WASHINGTON -- Democratic senators this week will face trouble trying to cleanse themselves of the stain left by voting for President Bush's Iraq war resolution. Republican senators who have turned against U.S. military intervention in Iraq are not interested in bailing out Democrats by approving their proposal to repeal the 2002 authorization passed overwhelmingly by Congress.
As Congress returns this week from the year's first recess, authorization repeal is supposed to be attached to the bill containing homeland security recommendations by the 9/11 commission. But Sen. Norm Coleman, who has become prominent among Republican critics of Bush's war policy, told me from his home state of Minnesota that he would oppose the de-authorization and predicted no more than two Republican senators would vote for it.
One of those two Republican senators would have to be Chuck Hagel, who has fearlessly critiqued Bush war policy. But he told me from Nebraska that he would not be inclined to support repeal. If Hagel is lost, Democrats might fall short of the 50 senators necessary for final passage, much less the 60 senators necessary to close off debate. George W. Bush may be an unpopular president fighting an unpopular war, but Democrats are finding it hard to make war policy from Capitol Hill.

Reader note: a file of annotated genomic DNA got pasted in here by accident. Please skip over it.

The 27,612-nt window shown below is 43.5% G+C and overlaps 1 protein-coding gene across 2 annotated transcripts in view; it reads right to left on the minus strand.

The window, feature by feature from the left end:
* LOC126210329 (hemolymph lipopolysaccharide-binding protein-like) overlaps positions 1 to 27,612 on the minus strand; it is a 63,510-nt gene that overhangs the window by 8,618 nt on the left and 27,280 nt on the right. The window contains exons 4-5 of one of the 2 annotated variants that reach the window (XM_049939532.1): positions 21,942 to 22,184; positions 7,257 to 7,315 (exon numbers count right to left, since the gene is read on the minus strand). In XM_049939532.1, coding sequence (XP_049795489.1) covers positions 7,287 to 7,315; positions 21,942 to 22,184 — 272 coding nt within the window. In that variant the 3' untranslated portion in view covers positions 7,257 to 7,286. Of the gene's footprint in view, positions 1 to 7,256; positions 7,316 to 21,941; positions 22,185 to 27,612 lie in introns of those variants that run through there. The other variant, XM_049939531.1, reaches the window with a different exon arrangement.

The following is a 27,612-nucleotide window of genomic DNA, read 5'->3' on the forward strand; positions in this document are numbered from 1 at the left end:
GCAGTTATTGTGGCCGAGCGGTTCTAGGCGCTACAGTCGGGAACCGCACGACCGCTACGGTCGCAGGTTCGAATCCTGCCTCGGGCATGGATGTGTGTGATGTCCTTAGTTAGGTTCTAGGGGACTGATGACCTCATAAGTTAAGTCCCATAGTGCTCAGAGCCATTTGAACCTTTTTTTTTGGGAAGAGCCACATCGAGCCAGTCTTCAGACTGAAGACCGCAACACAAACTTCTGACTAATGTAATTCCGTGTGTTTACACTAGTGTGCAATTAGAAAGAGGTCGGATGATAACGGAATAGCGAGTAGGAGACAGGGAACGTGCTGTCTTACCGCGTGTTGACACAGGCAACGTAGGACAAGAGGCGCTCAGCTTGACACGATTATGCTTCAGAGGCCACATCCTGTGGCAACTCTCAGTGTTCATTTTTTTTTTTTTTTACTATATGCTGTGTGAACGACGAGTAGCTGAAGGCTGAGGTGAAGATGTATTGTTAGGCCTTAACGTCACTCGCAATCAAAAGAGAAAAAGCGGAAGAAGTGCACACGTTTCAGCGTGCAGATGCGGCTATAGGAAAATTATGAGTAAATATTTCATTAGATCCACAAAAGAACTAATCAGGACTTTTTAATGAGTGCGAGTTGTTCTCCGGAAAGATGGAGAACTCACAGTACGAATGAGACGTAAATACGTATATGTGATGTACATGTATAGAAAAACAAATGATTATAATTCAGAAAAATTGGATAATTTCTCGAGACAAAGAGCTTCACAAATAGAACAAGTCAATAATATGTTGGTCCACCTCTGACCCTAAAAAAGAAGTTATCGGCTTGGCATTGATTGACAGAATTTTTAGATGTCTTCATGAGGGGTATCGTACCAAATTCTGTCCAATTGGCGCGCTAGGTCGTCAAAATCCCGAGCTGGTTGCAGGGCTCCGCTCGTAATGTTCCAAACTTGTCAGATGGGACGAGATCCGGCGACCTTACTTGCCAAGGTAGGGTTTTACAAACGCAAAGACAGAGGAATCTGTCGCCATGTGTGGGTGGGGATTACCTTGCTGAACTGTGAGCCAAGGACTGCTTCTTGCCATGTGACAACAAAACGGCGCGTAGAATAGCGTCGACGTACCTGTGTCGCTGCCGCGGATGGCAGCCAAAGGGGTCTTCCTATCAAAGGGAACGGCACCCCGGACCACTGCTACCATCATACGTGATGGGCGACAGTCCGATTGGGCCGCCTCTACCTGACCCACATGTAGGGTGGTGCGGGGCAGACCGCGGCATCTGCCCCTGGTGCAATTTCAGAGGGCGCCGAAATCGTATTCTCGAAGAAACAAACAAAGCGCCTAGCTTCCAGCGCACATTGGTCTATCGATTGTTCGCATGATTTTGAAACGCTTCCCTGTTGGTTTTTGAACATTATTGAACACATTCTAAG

Democrats do not cloak the political nature of their efforts. Senate Foreign Relations Committee Chairman Joseph Biden, participating in a Nevada forum for Democratic presidential candidates last week, exultantly announced his intent to "revoke the president's authority that he was given . . . to go to war [cheers and applause]." The new mantra is not limited to presidential hopefuls who are senators. On the New Hampshire campaign trail, New Mexico Gov. Bill Richardson called for de-authorization.
De-authorization follows a series of frustrations for Democrats. Biden, having regained the Foreign Relations chairmanship after the 2006 elections, pushed a harshly worded, though non-binding, anti-war resolution that went nowhere. A milder bipartisan measure fell short of 60 votes needed for cloture. Democratic backing for a plan to condition funding Bush's surge of troops dropped off when its sponsor, Rep. John Murtha, bragged that troops in the field "won't have the equipment" under his plan.
As Congress began its break a week ago, Biden and Senate Armed Services Committee Chairman Carl Levin looked to events 37 years ago. A 1964 resolution (passed with only two dissenting senators) gave President Lyndon B. Johnson his requested free hand in Vietnam because of a trumped up attack on a U.S. naval vessel in the Tonkin Gulf. It was repealed in 1970 as an amendment to a non-controversial bill.
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